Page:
At other times, Obama was guilty of some of the most cringe-inducing rhetoric of his career, the most notable example of which was referencing the acrimonious debate of the past several month with the phrase, “While there remain some significant details to be ironed out . . .” That earned him mocking, and deserved, laughter from the GOP side of the aisle.
Obama offered several rebukes to Republican lawmakers. He also offered olive branches by drawing on an idea first proposed by Senator John McCain of Arizona and promising to re-institute Bush Administration test programs aimed at medical liability tort reform. However, these were mere tokens, tendered more in the hopes of toning down Republican opposition than acquiring their bipartisan support.
Obama seemed finally to understand that Republican cooperation on this bill is a lost cause. Democratic legislators have offered their GOP counterparts virtually no significant concessions and Republicans have shown zero interest in supporting any Democratic plan that differs significantly from their own agenda. The gridlock may be mutual but that only makes it all the more complete and unyielding.
Republicans seem to get it too. They chose Representative Charles Boustany of Louisiana to deliver their response, presumably hoping his credentials as a former practicing heart surgeon would offer gravitas. What is more, Boustany is firmly a member of the far-right wing of the GOP. In spite of this, his rebuttal to Obama’s long address was curiously short in length and passion – more flat than fiery, more sullen than irate.
Obama’s real targets were the American public and his own Party. His job with the former was to reassure and re-inspire some of the desire for change that swept him into office. Current polls show a majority still favor reform yet disapprove of Obama’s handling of the matter. This disconnect is complicated further by the public’s competing fears that Obama’s proposals go too far yet opposition to them will keep anything from getting done.
Within his Party, Obama had to convince Blue Dog House members and moderate Senators that the costs of doing nothing, both economically and politically, outweigh the $900 billion cost of progressive reforms. Moreover, he needed to tell liberals that while he sympathizes with their aims, he needs them to sit down and shut up a little more. As he did the latter, Nancy Pelosi beamed behind him and nodded so vigorously that it was a toss-up whether her face would crack before or after her heart.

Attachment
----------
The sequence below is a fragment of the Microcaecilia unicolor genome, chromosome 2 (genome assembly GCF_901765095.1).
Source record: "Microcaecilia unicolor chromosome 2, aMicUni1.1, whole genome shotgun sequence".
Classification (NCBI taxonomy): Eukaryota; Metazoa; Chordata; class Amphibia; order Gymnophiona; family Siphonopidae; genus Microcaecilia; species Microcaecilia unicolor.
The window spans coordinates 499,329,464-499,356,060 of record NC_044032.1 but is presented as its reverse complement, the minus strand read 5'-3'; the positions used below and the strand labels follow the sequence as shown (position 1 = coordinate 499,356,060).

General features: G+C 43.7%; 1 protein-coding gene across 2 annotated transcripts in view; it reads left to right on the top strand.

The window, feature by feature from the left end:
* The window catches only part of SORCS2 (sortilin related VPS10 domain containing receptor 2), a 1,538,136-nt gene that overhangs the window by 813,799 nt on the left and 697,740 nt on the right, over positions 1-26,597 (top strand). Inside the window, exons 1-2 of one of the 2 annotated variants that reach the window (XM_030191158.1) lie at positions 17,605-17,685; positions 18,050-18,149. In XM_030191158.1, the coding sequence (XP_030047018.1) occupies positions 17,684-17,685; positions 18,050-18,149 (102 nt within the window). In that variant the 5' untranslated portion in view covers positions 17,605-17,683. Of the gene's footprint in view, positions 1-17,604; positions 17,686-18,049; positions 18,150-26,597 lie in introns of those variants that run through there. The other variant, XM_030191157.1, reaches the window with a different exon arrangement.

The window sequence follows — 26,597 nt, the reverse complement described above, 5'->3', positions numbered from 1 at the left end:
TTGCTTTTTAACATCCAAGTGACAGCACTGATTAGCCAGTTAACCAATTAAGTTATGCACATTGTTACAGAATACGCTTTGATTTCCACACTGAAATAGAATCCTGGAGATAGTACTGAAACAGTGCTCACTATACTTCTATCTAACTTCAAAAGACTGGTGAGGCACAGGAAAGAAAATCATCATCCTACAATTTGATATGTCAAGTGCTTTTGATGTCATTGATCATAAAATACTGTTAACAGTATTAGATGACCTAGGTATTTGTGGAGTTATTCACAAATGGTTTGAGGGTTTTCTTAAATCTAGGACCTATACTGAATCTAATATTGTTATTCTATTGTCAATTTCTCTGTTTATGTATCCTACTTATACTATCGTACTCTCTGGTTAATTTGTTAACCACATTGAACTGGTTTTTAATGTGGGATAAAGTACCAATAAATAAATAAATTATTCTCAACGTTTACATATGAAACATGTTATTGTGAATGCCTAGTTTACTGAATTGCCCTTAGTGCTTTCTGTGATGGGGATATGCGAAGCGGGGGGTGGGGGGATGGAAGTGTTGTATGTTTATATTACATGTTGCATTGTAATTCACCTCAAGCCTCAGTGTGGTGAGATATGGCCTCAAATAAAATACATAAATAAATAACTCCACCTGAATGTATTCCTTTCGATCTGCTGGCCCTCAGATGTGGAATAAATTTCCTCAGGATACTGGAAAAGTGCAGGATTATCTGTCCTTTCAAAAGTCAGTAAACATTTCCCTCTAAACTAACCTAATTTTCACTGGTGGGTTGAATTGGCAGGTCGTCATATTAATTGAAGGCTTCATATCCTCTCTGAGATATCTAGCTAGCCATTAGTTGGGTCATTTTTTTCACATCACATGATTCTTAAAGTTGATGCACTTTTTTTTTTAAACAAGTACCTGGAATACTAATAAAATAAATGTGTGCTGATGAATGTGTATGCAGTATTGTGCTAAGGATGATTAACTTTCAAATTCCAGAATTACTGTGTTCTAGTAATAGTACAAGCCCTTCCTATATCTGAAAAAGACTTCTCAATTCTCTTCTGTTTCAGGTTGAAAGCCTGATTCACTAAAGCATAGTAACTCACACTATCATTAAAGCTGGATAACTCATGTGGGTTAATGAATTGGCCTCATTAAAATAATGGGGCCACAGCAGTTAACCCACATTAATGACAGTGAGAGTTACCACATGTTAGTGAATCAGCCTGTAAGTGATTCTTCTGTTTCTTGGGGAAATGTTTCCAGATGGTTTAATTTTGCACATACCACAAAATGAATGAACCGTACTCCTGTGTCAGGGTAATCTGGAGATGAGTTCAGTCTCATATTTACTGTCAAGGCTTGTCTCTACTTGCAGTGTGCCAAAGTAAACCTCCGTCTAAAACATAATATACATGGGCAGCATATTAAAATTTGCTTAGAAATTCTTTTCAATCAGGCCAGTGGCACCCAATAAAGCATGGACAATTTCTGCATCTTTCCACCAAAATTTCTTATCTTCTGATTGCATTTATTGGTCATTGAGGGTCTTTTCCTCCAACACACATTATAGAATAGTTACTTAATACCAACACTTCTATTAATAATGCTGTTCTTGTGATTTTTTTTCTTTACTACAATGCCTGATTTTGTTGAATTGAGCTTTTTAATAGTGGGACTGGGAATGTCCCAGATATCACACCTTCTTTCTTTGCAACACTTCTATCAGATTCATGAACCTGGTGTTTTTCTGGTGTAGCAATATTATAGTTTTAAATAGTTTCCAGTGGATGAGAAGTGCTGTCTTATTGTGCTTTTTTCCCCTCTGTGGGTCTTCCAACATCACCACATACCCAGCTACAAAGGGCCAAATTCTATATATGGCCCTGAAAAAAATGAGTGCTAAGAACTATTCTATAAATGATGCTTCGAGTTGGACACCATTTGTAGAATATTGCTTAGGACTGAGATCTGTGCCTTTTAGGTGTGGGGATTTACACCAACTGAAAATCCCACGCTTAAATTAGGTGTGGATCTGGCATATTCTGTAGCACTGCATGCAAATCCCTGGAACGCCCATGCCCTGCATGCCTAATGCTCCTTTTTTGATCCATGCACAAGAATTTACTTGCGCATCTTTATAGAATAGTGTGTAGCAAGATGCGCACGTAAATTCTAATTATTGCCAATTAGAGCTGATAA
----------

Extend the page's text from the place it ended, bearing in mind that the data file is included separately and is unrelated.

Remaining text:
If Obama is successful and Congress passes some version of healthcare reform before year’s end, it will unquestionably be less than what progressives once aspired but I suspect it will also be more than what many conservatives who have already written off reform as dead on arrival expect as possible. Whatever passes will also be rammed through Congress, as its true costs and cost savings will never be sufficiently clear to anyone’s satisfaction.
Last night’s speech was only the start of that fight but Obama made clear his own role and it is not that of the irresistible force but rather the immovable object. Foremost, Obama stubbornly maintains that writing legislation should be the duty of the Legislative Branch of government. As much as this has come back to bite him several times already, I cannot help but hope that both he and future Presidents continue adhering to this principle.
Obama wants to provide leadership on this issue as well as countless others in the future. The question is whether he can do so and how he will go about it. As the New York Times wrote this morning, “It is one thing to create and surf a political movement . . . It is quite another to lead an uneasy country and a politically divided Congress toward tough decisions that create winners and losers.”
Whether he can do so remains unanswered but, last night, Obama defined the how. Rather than leading bloody charges in Congress, Obama chooses to stand as the still point in the center of the mêlée, the fulcrum against which competing viewpoints can throw themselves until achieving balance.
This approach rests on two fundamental beliefs held by Obama. The first is that momentum for healthcare reform has reached a critical mass, such that it is unstoppable. The second is his ability to bear the pressures this momentum/mass will place upon him without breaking.